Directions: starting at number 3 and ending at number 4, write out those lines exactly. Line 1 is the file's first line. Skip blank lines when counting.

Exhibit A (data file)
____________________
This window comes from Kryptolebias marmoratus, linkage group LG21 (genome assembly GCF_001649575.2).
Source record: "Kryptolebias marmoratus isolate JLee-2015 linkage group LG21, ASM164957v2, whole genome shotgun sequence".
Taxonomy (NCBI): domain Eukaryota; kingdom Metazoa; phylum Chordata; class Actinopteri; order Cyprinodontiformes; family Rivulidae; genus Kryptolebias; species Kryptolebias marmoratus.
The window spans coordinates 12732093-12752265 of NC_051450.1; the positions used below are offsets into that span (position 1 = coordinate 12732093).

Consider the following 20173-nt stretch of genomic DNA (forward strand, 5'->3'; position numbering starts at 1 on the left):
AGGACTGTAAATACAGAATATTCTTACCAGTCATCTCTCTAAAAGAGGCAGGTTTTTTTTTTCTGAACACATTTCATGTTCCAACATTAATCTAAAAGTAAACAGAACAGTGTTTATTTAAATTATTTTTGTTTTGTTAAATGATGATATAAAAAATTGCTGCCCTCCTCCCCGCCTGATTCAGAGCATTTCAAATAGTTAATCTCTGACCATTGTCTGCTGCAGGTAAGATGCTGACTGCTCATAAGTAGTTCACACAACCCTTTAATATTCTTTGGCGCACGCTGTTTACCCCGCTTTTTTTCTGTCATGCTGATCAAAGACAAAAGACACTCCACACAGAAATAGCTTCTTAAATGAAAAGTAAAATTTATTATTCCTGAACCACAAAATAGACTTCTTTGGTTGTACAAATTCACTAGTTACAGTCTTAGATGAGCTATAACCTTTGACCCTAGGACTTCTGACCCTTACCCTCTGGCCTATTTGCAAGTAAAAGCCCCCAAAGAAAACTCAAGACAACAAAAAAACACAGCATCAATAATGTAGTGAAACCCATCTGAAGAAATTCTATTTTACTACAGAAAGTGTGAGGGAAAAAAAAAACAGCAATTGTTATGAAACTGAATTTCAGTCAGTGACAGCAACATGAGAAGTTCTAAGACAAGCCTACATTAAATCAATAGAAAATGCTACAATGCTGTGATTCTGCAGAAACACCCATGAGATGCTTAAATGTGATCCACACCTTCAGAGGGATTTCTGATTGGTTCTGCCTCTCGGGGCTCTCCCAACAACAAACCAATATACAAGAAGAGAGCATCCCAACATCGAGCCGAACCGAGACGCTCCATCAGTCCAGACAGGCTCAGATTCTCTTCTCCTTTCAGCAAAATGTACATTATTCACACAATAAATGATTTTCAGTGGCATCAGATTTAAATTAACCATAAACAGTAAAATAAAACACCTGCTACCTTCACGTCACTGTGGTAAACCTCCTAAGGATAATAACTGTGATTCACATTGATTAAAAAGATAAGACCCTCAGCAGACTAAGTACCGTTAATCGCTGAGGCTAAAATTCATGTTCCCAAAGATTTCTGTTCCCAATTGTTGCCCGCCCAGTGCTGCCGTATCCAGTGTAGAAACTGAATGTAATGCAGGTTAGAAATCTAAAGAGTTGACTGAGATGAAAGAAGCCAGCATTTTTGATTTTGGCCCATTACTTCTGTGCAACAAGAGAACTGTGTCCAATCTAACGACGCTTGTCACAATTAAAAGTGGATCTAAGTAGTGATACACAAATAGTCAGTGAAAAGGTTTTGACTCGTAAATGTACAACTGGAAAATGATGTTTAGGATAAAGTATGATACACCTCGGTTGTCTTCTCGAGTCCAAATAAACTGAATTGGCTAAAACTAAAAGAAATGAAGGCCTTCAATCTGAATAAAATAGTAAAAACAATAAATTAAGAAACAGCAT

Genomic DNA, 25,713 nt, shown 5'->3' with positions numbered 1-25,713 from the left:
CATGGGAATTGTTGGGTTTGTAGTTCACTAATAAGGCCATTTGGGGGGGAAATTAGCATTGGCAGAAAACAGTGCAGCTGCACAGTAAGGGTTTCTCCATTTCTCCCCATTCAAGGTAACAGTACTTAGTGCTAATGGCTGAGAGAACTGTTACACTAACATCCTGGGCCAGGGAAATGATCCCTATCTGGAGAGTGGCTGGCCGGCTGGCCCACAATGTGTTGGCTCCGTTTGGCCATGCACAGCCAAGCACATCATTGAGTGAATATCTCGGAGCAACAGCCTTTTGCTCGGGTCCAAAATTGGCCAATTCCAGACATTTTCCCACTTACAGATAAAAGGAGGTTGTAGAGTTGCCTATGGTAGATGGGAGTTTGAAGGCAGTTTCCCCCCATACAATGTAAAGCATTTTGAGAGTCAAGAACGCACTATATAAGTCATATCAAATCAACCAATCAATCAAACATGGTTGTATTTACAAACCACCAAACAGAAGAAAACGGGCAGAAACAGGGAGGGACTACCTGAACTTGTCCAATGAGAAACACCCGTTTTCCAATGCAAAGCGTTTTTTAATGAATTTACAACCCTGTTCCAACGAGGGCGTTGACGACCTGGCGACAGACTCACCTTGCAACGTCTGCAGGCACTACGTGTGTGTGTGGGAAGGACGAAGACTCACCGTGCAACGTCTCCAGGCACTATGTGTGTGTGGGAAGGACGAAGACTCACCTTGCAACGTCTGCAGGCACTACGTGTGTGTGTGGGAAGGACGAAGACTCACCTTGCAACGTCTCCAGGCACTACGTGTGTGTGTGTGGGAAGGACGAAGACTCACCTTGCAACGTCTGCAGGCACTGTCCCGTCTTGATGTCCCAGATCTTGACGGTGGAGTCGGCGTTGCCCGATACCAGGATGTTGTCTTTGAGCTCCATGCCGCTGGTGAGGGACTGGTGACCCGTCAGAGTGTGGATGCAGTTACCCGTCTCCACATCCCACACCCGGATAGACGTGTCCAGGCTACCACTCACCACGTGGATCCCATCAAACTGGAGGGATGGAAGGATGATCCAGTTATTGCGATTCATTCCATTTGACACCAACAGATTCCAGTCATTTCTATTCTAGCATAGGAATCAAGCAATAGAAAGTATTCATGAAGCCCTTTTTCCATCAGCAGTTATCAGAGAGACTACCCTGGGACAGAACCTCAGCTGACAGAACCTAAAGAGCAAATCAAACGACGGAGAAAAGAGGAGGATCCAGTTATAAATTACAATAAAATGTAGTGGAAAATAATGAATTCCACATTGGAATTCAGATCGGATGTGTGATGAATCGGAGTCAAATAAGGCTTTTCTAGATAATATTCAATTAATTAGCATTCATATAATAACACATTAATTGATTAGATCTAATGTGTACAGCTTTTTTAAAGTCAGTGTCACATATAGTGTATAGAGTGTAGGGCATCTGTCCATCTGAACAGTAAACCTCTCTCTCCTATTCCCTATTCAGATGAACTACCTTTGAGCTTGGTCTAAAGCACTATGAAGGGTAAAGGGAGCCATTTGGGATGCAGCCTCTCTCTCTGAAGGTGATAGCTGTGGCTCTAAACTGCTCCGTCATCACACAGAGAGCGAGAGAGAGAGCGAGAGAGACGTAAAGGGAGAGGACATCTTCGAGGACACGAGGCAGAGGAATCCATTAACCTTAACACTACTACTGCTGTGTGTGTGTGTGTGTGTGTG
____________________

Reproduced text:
Taxonomy (NCBI): domain Eukaryota; kingdom Metazoa; phylum Chordata; class Actinopteri; order Cyprinodontiformes; family Rivulidae; genus Kryptolebias; species Kryptolebias marmoratus.
The window spans coordinates 12732093-12752265 of NC_051450.1; the positions used below are offsets into that span (position 1 = coordinate 12732093).